(Image Credit: Sharon Hahn Dalin via flickr.com; the image is at this link. Used without modification under Creative Commons Licence)
(Note: This is a guest column by Bhav Shah, who can be reached at email@example.com)
Views of a post-secondary student who arrived in Canada as a toddler two decades ago, on the challenges that lie ahead for young people in Canada, and possible solutions.
“Canada, what happened?” is a question I ask myself often. Reports of an increase in crime in our transit stations, stabbings, long lines to access basic services such as passports or long lines to see your family doctor or board a plane are things you believe happen in other countries but not Canada. I believe that there are many reasons for the economic and social problems in Canada today, but they can broadly be categorized into, too much demand, and not enough growth.
The government of Canada now invites over 400,000 immigrants as permanent residents per year with another 500,000 international students and temporary workers. Last year Canada’s overall population grew by over 1 million people! In contrast, when my family moved to Canada, we invited around 250,000 permanent residents and 100,000 people on non permanent status. While the government announced these increases, it did not however announce a parallel plan to increase the housing stock or health clinics to accommodate the larger population. In fact, that is one of the problems we face today. There is no coordination between various levels of government; the federal government sets immigration numbers, but the healthcare system, the education system, or the public transit system are all managed by the provincial or municipal governments. Controlling immigration numbers to housing starts is not a right wing or a “white” sentiment. The left wing NDP government of BC and its housing minister Ravi Kahlon – who himself is a visible minority – has desperately asked the federal government to tie immigration numbers to housing starts, as it is his government provincially who must deal with the challenges on the ground for all people immigrants and the native population.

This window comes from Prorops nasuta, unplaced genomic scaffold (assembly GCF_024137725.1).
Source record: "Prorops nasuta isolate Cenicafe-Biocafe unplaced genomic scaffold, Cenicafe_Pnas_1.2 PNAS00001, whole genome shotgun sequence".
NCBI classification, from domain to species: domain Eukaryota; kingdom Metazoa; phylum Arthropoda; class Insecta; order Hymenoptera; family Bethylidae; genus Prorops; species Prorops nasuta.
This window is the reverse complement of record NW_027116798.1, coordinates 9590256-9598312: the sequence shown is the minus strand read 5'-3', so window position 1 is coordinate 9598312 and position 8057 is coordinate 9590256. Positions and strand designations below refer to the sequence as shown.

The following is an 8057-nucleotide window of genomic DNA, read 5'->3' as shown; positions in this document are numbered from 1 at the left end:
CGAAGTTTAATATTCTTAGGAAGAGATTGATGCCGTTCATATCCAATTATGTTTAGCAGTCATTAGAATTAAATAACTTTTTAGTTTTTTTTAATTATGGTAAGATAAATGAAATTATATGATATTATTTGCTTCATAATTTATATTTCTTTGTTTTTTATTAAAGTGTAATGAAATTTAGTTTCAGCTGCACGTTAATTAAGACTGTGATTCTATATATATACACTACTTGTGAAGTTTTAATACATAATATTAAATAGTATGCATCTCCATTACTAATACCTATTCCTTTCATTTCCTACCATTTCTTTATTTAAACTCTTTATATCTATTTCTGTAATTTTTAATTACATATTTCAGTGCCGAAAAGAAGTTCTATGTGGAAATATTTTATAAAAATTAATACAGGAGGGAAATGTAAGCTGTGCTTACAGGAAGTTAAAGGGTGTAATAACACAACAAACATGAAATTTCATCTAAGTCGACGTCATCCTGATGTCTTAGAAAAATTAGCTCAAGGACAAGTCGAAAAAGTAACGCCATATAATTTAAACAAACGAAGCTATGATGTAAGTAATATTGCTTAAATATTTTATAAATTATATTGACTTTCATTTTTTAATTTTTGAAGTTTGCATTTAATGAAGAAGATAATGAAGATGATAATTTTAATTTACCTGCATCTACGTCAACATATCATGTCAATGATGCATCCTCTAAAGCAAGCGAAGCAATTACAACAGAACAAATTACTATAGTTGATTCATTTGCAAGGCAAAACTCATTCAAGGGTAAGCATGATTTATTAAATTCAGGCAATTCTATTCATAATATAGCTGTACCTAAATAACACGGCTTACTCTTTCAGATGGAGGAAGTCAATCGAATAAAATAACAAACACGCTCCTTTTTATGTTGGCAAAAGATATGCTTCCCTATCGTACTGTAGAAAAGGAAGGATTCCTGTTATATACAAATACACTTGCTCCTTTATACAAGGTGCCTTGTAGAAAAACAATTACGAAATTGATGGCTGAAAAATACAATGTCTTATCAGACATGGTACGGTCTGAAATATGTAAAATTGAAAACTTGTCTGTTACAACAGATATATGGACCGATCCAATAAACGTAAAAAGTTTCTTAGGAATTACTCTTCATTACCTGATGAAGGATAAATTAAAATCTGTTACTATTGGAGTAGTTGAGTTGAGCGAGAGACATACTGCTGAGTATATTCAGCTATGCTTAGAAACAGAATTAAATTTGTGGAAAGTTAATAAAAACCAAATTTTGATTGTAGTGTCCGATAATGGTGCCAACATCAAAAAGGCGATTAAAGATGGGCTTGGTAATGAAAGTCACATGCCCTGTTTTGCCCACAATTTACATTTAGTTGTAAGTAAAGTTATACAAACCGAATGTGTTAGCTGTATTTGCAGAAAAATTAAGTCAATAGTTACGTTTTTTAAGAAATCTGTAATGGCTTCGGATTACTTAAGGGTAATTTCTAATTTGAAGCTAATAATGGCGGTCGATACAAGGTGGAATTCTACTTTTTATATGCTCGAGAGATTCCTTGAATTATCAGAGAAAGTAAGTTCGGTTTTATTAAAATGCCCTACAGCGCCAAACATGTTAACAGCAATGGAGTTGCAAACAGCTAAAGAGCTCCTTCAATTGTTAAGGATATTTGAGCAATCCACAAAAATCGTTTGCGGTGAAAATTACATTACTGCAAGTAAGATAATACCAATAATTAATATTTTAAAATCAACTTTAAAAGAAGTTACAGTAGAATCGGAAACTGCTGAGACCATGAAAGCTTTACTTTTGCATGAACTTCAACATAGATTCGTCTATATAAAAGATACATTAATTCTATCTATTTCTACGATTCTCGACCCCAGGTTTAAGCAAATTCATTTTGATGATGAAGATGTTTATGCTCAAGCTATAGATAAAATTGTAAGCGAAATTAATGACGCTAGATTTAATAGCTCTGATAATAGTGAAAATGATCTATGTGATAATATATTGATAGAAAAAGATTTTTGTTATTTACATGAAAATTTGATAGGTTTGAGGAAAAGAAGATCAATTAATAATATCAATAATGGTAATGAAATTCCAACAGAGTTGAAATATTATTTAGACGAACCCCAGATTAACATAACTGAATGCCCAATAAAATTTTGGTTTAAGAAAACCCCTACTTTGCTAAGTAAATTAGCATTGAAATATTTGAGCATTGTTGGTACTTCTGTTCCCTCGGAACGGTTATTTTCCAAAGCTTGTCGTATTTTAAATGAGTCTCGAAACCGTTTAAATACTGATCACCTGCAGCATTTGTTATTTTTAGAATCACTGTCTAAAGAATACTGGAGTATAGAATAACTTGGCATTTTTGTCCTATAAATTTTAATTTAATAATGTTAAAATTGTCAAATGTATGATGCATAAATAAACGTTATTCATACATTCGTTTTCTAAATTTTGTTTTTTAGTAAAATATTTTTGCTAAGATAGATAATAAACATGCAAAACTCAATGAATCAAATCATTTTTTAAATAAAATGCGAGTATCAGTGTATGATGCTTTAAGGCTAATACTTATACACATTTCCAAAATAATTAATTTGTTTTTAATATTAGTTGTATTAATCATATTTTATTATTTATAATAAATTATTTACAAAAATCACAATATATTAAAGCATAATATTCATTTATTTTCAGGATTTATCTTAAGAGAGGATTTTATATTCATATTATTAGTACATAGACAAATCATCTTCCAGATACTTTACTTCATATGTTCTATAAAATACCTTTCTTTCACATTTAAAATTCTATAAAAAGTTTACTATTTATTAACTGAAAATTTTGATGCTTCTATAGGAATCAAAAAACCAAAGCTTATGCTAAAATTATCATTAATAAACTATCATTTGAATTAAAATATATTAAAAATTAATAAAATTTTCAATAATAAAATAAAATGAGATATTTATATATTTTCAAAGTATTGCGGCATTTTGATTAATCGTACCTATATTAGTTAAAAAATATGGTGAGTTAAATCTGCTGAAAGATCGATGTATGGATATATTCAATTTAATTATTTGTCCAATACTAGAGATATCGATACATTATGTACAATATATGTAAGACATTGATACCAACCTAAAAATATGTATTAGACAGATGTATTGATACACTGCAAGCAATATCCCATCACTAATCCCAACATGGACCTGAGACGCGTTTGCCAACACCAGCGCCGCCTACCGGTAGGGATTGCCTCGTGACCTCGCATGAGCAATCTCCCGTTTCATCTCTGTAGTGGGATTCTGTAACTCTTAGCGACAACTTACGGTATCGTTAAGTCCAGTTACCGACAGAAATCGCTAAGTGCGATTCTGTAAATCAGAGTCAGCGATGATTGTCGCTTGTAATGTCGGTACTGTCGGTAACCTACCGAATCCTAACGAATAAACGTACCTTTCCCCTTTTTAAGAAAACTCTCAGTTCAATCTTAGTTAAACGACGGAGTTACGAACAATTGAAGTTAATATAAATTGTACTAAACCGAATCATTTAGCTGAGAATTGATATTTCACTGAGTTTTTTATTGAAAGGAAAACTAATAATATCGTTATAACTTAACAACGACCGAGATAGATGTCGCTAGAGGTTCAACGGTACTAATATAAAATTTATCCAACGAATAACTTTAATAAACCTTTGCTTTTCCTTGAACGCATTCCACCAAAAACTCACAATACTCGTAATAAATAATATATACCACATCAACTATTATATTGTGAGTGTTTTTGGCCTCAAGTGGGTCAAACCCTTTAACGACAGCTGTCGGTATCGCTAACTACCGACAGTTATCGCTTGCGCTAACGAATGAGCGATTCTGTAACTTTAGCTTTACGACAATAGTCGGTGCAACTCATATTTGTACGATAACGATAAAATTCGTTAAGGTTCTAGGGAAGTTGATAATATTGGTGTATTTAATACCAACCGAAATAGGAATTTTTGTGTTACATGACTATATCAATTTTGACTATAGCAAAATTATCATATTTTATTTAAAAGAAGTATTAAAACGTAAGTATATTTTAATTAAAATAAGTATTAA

The cold hard reality is that in Canada today we don’t have the economic growth needed to fund our expenditures despite high levels of both taxation and debt. We can debate what policies are needed to grow the economy, however what can’t be debated is that our economic growth is anemic. “Over the last ten years real GDP per capita grew just 0.8 per cent a year on average in this country, its lowest rate of growth since the 1930s.” (Cross, 2023). The government – regardless of the political party – cannot sustain in the long term a country with the social programs Canadians need and expect such as healthcare and infrastructure unless they dramatically grow the economy. Otherwise, we get the current situation, which is poorer service quality, higher taxes, higher debt which leads to higher inflation or a combination of all of those things.